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Brotherton & Weekping Indian Communities of NJ

Removal to New York, 1793 - 1803

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Tennent's Account of Move from Cranbury (Bethel) to Brotherton
1759 Map of Proposed Layout of Brotherton
Pictures of Brotherton
Primary Documents Related to Brotherton Indians
Native Men in the French & Indian War
Brotherton in 1761 & 1795
Message from the Brothertons to the Ohio Indians, 1767
Removal to New York, 1793 - 1803
Robert Skikkit - And Indian Soldiers of the Revolution
Weekping or Coaxen
Pictures of Weekping/Coaxen
Indian Rules of Descent of Lands
The Will of Charles Moolis & Legal Action to Stop It
The Court Battle over Moolis's Will
Court Action in Trenton
Confused Tenants & Powers of Attorney
State Control of Weekping
Efforts at Compromise at Weekping
Petition of the Indians, 1817
1819 Letter to the President
Federal Court Action
The Loss of Weekping
Miscellaneous Documents
Occum, Quakers, Moravian Texts & More
Books for sale
Guest Book

Life at Brotherton was in a steady decline from about the time of the American Revolution, to John Brainerd's death in 1781, and finally to the virtual abandonment of the community by the government.  The plight of the Brotherton Delawares was not lost on their kinsmen to the west and to their fellow Christian Indians in New York.   During the colonial period, there was an interaction amongst the Presbyterian missionaries and Indian mission communities throughout the northeast and into the mid-west.  This interaction led to the relocation of the Brothertons to the Stockbridge Mohican community of New Stockbridge, New York.
 
The Mohicans had emigrated from Stockbridge, Massachusetts to New York right after the American Revolution due to the decline of Stockbridge as an Indian community.  As Mohicans, they viewed the Delaware as their "Grand Fathers," a term demonstrating the ancient covenant amongst native people long before the arrival of Europeans.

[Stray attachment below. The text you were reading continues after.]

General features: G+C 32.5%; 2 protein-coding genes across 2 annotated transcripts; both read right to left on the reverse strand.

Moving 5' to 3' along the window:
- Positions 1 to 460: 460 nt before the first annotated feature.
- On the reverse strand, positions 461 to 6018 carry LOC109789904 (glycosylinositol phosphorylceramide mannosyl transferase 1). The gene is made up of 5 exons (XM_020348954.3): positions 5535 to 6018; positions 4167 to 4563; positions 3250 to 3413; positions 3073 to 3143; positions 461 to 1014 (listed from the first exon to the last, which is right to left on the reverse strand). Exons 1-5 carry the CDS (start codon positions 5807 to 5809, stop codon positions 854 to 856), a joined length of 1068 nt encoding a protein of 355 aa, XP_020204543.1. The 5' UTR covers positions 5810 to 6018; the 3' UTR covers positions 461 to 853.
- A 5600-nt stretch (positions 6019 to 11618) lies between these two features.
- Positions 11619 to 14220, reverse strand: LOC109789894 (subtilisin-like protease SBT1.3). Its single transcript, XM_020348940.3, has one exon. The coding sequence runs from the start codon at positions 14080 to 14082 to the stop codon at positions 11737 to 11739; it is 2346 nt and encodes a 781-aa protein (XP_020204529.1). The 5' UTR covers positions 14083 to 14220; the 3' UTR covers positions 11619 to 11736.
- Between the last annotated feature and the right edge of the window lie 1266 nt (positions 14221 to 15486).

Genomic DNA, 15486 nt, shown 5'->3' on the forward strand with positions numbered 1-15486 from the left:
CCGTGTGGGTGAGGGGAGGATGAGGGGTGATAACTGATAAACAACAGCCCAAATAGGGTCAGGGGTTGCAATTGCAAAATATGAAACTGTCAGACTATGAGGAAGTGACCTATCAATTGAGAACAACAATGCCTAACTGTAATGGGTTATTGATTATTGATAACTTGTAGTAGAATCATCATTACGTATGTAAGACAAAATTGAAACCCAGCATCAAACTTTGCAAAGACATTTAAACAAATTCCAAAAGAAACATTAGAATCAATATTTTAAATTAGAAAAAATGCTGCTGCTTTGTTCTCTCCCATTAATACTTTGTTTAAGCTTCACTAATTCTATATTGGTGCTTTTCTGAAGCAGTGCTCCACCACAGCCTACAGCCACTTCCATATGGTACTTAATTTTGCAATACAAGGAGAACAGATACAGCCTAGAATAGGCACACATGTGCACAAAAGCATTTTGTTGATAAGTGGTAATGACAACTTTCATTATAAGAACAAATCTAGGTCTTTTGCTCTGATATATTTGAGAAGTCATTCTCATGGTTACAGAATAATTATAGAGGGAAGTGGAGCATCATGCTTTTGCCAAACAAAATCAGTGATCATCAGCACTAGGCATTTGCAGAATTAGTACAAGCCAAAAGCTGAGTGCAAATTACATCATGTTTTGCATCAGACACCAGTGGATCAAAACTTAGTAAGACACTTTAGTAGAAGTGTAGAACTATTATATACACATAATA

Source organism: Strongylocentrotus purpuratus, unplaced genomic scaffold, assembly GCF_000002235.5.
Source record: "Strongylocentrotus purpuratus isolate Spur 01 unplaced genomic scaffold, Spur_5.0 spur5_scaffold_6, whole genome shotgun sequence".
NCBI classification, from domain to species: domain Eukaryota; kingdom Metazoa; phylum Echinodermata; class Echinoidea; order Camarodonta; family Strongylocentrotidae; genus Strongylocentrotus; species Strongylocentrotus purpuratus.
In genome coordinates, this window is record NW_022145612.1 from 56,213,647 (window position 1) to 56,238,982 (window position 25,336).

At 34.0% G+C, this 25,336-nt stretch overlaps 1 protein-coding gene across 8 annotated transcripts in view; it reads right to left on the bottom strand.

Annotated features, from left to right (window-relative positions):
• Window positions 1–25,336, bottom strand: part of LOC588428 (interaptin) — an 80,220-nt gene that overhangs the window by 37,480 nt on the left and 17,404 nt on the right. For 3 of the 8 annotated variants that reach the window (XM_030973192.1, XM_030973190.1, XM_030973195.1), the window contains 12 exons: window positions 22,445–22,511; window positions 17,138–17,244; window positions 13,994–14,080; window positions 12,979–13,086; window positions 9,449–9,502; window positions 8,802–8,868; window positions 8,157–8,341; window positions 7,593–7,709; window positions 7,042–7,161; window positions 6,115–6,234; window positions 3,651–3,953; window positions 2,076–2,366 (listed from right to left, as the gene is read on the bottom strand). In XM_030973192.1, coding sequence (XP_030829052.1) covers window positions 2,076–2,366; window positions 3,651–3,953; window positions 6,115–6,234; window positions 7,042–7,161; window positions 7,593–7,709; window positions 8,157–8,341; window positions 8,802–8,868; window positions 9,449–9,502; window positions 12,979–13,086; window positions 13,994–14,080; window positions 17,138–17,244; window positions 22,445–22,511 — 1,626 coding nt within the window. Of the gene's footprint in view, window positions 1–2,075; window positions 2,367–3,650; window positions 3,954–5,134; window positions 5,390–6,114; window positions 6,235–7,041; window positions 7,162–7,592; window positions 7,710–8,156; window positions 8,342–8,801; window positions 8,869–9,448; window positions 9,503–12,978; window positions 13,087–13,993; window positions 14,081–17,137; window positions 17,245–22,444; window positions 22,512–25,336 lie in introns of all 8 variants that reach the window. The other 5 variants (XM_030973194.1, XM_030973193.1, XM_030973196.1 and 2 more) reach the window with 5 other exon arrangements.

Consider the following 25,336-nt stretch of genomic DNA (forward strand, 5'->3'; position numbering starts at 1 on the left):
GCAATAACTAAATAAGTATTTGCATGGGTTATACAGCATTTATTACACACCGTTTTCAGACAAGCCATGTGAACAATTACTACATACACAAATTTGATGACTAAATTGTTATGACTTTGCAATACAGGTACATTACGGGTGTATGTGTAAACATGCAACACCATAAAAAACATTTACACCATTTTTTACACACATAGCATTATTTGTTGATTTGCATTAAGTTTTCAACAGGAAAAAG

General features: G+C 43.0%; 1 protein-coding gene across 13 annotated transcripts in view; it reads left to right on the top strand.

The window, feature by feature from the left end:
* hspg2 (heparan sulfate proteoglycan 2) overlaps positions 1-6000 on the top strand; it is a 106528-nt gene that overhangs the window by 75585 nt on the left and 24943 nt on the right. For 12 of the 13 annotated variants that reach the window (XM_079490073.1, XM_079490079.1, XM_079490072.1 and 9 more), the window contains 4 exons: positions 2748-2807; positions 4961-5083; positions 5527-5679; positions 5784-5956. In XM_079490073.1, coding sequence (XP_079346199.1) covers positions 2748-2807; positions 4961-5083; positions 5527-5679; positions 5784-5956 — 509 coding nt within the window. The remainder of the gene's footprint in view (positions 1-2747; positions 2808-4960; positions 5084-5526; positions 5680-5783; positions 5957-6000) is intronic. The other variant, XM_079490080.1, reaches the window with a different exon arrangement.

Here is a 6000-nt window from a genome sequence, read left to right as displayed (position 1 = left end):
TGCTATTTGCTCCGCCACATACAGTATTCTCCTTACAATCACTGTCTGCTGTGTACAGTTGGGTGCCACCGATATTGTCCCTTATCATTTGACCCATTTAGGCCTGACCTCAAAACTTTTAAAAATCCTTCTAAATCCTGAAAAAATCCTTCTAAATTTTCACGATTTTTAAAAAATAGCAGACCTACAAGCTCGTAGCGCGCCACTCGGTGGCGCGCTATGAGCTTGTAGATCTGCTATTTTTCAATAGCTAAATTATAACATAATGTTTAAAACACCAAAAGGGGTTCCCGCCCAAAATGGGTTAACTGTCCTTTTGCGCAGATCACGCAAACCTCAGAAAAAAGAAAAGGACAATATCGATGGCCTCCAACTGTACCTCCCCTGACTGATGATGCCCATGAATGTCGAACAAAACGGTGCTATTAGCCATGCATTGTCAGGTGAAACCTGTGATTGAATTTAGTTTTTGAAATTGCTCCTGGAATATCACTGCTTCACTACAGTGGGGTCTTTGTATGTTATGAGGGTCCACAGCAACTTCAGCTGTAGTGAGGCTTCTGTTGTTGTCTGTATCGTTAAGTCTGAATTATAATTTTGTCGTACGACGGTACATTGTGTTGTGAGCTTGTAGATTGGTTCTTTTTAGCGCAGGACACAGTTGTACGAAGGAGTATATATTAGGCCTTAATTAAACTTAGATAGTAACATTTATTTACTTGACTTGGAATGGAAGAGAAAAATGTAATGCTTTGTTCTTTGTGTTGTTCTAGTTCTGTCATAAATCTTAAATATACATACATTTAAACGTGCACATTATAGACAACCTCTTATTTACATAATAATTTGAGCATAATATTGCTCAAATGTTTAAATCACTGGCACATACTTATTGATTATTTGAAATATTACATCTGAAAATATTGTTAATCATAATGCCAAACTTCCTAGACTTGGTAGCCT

These documents show how the Mohicans first came to invite the Brothertons to New York and the process by which that emigration occurred.
 
Invitation from the Mohicans to the Brotherton Delaware, October 26, 1793

My Grand Fathers
I have the same Desire as it was Last Spring - In my Speach - I wish you to go to Our Place and there you will share or Partake with us in all the Privilidges we Enjoy both in temporal and Spiritual and that we may help Each other to Promote the welfare of our Children and grand Children


Hendrick Aupaumut, Sachem of the Muh,he,con,nuk

Phila. Octbr. 26th 1793 } { The above was Directed to Jacob Skekett Delaware Chief

To which the following is an answer by the Indian

Grand Children
Since the overthrow of our forefathers we have Wondered [wandered] about like Chickens [Children ?] bereaft of theire Mother who wander about by two or three till Night overtakes us where we rest in the kind arms of oure Brothers the White people uninterrupted, And since the loss of our Father (if we may so call him) the Reverent John Brainard who kept us together in his arms, we have wondered still more

My Grand Children
you tell us that you open a Door for us to your fire place that we shall Enjoy the same Privelidges as you Do of your Land and likewise of the Gospell, Now of all these three things we Esteem the last one the Most, and now Grand Children we humbly thank you for your kind Invitation and likewise of your Rememberance of us, we like your Proposalls very much and have some amongst us who are willing to go & see your fire place if in case they were provided with Necessaryes but as [yet] tarry here being short and our notices sudden we have not the abilityes sufficient to Equip them for such a Journey,

The above are copyed from the originals by Josiah Foster [NJ Indian Commissioner and son of Wm. Foster, an original commissioner]


Mohican invitation to the Brotherton Delaware, Nov. 12, 1794


My Grandfather } Kanadague Novr 12th 1794
Attend }

I now take this opportunity to inform you that we are well and that we live in Peace

Grand father
I remember the conversation we have had near three years ago at Philadelphia and allso Near two years ago I have take hold of your hand and from hart gave you strong invitations that you and your nation should rise up and remove to our contrey where we have a good Dish in which we could Eat together as truly Grand father and Grand children Wherein we could be satisfyed and where we could help one another = Long as we remain in this world = and you complyed with my Invitation = But you Never come to our contrey yet

Now Grand father